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  3. Hi very interesting read. I have some information for you my aunt and uncle lived in Dr Hicks office on 28th street in the upstairs apartment for many many years. They moved out in the early to mid 60’s. I can remember the banisters where solid oak or mahogany. It was my understanding that Dr Hicks lived in the bottom apartment with his wife for many years but I can’t remember him living there. My aunt cleaned the office and building for part of the rent and washed there dishes in the clawfoot tub. I spent many night there. My grandmother had Alzheimer’s and lived there with them. She passed away there from a fall out one the large windows upstairs because she though she was going out a door. If I had to make and estimate my aunt and uncle lived there for at least 20 yrs. There names were Wilber (W.S.) Porter and Shellie Porter and my grandmothers name was Mary Wilkerson. They moved to Clarion Drive in Shively and I always heard they had financial help from the Hicks to move there because they were going to demolish the building.

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    • Hi Debra,

      Thanks for your comment and for the information about your family members who were past tenants of the Hicks house! It’s clear to me as I research the home further that, despite a dearth of public records on the matter, Dr. Hicks clearly did live at this location at a point in time in addition to maintaining an office there as this is recalled quite clearly by many of the area locals.

      Do you know which building your aunt and uncle might have lived in in the 60’s? The reason I ask is because the home in the photos was used as a rental into the early 2000’s and was certainly in good shape after your aunt and uncle would have moved out in the 60’s. However, there were other homes on the property that were in fact demolished well before the turn of the century.

      Thanks!
      WW

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  4. I really am enjoying your blog and I live in the Louisville area. Recently picked up metal detecting as a fun hobby and have been looking for very old places to do it, but have also been leery about trespassing, getting fined, or endangering myself. Wondering if any places on here or you know of any places that would be excellent spots for detecting? Thanks!

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    • Hi Chris,

      Sorry to be replying to you so late. I can’t give you any recommendations for historic locations to go metal detecting where it wouldn’t either be 1) illegal (for example, most established historic sites prohibit metal detecting) or 2) trespassing. As mentioned in my intro post, there are certain risks inherent in just photographing/walking around old, abandoned locations that happen to be private property. You’d probably be wise to stick to public parks where metal detecting is allowed, beaches, etc.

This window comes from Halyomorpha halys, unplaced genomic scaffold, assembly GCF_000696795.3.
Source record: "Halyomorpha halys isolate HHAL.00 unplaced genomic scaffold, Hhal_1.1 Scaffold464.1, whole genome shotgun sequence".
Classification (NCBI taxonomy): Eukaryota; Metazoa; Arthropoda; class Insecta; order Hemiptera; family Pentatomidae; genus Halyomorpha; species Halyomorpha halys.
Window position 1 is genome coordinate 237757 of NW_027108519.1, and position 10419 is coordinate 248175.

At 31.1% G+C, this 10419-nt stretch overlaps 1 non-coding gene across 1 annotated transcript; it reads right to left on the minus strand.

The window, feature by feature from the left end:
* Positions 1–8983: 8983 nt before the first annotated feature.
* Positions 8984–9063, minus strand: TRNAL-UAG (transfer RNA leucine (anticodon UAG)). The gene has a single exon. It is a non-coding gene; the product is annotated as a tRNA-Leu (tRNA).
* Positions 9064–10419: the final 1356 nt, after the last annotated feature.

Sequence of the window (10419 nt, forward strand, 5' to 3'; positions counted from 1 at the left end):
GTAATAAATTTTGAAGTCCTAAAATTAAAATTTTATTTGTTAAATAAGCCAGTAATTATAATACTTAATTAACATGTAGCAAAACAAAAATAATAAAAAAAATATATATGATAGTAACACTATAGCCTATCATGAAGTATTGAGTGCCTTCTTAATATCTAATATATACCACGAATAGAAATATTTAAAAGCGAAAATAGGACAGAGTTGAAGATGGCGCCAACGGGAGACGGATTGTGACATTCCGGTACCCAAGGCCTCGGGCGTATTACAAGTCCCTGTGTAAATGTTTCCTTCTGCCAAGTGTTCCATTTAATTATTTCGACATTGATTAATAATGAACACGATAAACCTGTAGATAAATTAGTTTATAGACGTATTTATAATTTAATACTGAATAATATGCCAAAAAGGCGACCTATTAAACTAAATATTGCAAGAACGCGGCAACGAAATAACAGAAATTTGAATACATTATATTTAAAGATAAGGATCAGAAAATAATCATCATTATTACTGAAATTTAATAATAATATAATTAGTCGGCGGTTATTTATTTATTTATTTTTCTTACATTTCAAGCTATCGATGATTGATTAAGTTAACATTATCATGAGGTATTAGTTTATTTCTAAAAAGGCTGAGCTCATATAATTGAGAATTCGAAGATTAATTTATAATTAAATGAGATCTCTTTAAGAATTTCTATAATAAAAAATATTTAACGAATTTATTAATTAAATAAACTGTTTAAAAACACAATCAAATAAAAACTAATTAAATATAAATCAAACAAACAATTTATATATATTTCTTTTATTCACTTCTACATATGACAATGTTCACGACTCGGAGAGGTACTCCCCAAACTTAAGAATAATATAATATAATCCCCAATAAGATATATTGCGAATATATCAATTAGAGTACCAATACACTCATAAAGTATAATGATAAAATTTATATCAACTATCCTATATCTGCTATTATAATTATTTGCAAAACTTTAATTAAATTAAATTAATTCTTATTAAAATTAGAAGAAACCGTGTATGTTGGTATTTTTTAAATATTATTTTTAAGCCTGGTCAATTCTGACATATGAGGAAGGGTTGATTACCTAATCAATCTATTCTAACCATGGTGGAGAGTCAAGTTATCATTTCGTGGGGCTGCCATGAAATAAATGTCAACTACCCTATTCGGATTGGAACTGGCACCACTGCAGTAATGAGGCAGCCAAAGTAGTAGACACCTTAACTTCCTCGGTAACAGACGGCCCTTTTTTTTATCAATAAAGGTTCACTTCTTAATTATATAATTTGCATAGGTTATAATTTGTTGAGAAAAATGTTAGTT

~WW

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  5. RE: Dr. John H. Hicks – I ran across this blog today while researching the obit for Dr. John H. Hick, III who died this past week. He was 67 and the son of John H. Hicks, II , son of Dr. John H. Hicks
    I can assure that Dr. Hicks and his family lived in that big white house on Dixie Highway. My family was very close to Dr. Hicks and his sons, John II and Stanley. John II built the house up on top of the hill and Stanley had a little house just north of the big white house – same side of the road and near the railroad track. It is no longer there. I spent a lot of time there in the late 40s and early 50s. My father and John Jr. were deacons at the same church and we would visit frequently on Sunday afternoons. Dr. Hicks did indeed have an office there at his residence.

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  6. Hi there! I am part of a historical Ludington Facebook page and a gentleman who works at the Ludington State Park shared with us some maps, photos, and plans of Camp Lucy Mac that will answer a lot of your questions. Feel free to email me and I’ll email you the photos so you could add them to your blog posts!